traceptive use was significantly inversely
associated with TCDD levels (p = 0.04).
Adding parity to the model did not sub-
stantially change the result. When added to
the model, advanced age at menarche
exhibited a borderline association with
higher TCDD levels (p =0.07). This differ-
ence was unrelated to whether women
experienced menarche before or after the
accident. Other reproductive factors, e.g.,
age at menopause, were not associated.
Parity was not significantly associated with
TCDD levels, although the tendency was in
accord with expectations (parous, n = 20,
GM = 16.7 ppt, SD = 2.3 vs. nulliparous, n
=6, GM = 20.8 ppt, SD = 1.8).
We also measured current levels ofsome
PCBs, polychlorinated dibenzodioxins
(PCDDs), and polychlorinated dibenzofu-
rans (PCDFs) in the entire study area.
None of them varied across the zones, but
most of them (PCB126; 1,2,3,7,8-
CDF; 1,2,3,6,7,8-hectaCDF; 2,3,4,6,7,8-
hectaCDF) had significantly higher levels in
women and exhibited an age effect stronger
than forTCDD (data not shown).
Figure 1. Median TCDD levels (ppt) by gender and age in Zone B.
The numbers over each column indicate the number ofsubjectsin eachageandgender category.
This is the first study to confirm that ele-
vated TCDD levels persist in people from
the exposed areas almost 20 years after the
accident. Furthermore, mean TCDD levels
correspond to zone categorization based on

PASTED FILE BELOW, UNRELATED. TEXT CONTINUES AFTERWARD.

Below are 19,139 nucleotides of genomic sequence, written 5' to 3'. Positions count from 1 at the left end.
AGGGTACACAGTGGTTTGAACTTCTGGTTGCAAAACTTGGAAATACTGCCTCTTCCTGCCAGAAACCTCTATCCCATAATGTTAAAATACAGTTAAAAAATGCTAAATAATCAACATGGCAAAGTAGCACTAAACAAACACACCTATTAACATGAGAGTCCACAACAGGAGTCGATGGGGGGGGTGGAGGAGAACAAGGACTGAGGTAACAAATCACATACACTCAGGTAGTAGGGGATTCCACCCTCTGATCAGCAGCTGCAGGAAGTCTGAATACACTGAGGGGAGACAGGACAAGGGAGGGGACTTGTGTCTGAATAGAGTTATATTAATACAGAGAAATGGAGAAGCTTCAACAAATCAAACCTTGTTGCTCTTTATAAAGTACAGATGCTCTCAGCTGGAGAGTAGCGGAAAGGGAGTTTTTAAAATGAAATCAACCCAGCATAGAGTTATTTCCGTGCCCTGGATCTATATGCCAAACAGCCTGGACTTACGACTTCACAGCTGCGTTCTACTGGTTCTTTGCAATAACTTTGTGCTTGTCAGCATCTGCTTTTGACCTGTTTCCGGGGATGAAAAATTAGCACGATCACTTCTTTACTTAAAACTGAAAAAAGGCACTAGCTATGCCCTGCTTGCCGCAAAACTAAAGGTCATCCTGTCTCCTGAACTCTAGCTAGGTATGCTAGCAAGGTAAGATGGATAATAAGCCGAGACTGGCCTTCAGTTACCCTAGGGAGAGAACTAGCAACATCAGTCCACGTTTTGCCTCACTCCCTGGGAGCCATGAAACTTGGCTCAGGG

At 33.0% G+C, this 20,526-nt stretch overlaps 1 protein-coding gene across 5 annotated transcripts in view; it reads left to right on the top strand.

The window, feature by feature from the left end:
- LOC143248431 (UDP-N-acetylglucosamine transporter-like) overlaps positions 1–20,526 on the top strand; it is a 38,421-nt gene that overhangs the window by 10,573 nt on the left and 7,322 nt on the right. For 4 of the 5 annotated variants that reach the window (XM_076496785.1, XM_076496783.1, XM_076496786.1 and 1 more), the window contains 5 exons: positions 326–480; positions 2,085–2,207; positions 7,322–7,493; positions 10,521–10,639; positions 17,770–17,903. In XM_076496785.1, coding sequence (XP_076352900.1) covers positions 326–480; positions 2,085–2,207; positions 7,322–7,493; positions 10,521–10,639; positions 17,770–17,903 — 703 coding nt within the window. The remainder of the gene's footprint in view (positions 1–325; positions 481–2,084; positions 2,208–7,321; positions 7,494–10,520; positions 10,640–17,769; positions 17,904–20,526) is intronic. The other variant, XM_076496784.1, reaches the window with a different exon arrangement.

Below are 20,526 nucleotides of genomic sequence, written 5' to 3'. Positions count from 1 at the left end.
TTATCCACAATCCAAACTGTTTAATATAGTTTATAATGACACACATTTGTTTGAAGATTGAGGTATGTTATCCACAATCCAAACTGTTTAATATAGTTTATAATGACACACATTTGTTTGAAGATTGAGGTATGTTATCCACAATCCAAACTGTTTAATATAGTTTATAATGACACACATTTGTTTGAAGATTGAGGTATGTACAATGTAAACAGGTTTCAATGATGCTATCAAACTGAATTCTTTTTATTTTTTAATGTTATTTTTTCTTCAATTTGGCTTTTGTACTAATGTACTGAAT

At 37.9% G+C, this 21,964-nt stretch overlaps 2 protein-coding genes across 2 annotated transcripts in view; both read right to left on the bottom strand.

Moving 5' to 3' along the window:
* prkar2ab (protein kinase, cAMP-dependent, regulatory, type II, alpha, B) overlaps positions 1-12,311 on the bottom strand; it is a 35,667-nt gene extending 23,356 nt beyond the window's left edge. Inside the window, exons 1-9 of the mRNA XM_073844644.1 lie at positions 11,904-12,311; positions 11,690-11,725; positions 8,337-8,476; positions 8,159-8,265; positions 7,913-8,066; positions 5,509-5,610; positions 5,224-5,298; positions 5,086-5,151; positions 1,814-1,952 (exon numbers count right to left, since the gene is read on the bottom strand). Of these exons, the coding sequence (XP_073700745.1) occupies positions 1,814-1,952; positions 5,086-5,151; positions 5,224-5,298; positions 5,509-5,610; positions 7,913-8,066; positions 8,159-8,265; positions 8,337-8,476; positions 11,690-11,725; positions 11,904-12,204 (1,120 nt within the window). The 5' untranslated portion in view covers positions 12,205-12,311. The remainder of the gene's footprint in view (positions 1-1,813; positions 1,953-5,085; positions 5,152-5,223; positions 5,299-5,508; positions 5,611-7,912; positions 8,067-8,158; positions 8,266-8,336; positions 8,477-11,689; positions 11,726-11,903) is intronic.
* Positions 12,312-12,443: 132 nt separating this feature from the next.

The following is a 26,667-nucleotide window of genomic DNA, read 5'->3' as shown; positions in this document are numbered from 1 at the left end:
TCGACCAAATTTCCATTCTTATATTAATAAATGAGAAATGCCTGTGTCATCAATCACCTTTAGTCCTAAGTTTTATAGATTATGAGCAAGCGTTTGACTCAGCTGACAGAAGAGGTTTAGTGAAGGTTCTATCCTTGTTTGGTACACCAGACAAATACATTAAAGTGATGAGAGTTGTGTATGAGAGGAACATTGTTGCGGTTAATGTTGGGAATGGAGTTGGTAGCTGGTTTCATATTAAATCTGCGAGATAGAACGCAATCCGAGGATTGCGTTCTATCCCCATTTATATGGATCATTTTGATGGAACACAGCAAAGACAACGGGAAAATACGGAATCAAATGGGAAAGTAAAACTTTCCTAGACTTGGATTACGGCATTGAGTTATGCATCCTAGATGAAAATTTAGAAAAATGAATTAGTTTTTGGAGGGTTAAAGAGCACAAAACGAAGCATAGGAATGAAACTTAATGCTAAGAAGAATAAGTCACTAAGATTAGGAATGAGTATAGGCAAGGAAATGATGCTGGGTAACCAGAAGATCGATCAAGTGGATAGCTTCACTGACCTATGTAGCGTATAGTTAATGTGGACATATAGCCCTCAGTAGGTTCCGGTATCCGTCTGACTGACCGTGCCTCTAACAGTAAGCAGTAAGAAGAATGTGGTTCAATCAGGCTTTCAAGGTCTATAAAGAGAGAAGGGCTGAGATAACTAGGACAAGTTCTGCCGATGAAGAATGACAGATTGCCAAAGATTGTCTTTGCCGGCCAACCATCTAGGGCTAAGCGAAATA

soil TCDD measurements determined in
1976 (1). Typical population values are
present in the surrounding non-ABR area.
Exceptionally high levels of TCDD have
been previously measured in serum speci-
mens drawn in 1976 from people who
were living in Seveso, particularly those
with chloracne (32, 33). These studies were
Table 4. TCDD levels (ppt) by zone, gender, and
Employed in 1976d
Knowledge of accidentd
Consumed locally grown vegetablesd
Consumed locally raised animalsd
Abbreviations: GM, geometric mean; Non-ABR, noncont-
&Subjects responding 'don't know or don't remember were not
included when totals fell short of 26 females and 25 males in Zone
B and 28 females and 24 males in non-ABR.
bPacks of cigarettes per year.
COnlytwosubjects drank no coffee.
dZone B only.
Environmental Health Perspectives * Volume 106, Number 5, May 1998
Articles * Landi et al.
Table 5. Multivariate model8 considering the relationship of measured TCDD doseb(ppt) to predictor vari-
ables in Zone B
Abbreviations: GM, geometric mean; F, female; M, male; BMI, body mass index.
'Each variable was adjusted forthe others in the model. Ofthe 51subjectsofZone B, 49 are included in the model because information on
distance from the accident sie within the zone was missing for 2subjects.
bDependent variable is measured ln(TCDD).
cZone B was divided into three areas according to the distance from the accident site and direction of the toxic cloud; 1 is the closest to the
dValues shown are ,.
0Currentlever/never smoking and smoking in 1976 (the time ofthe accident)were not associated with TCDD in other models.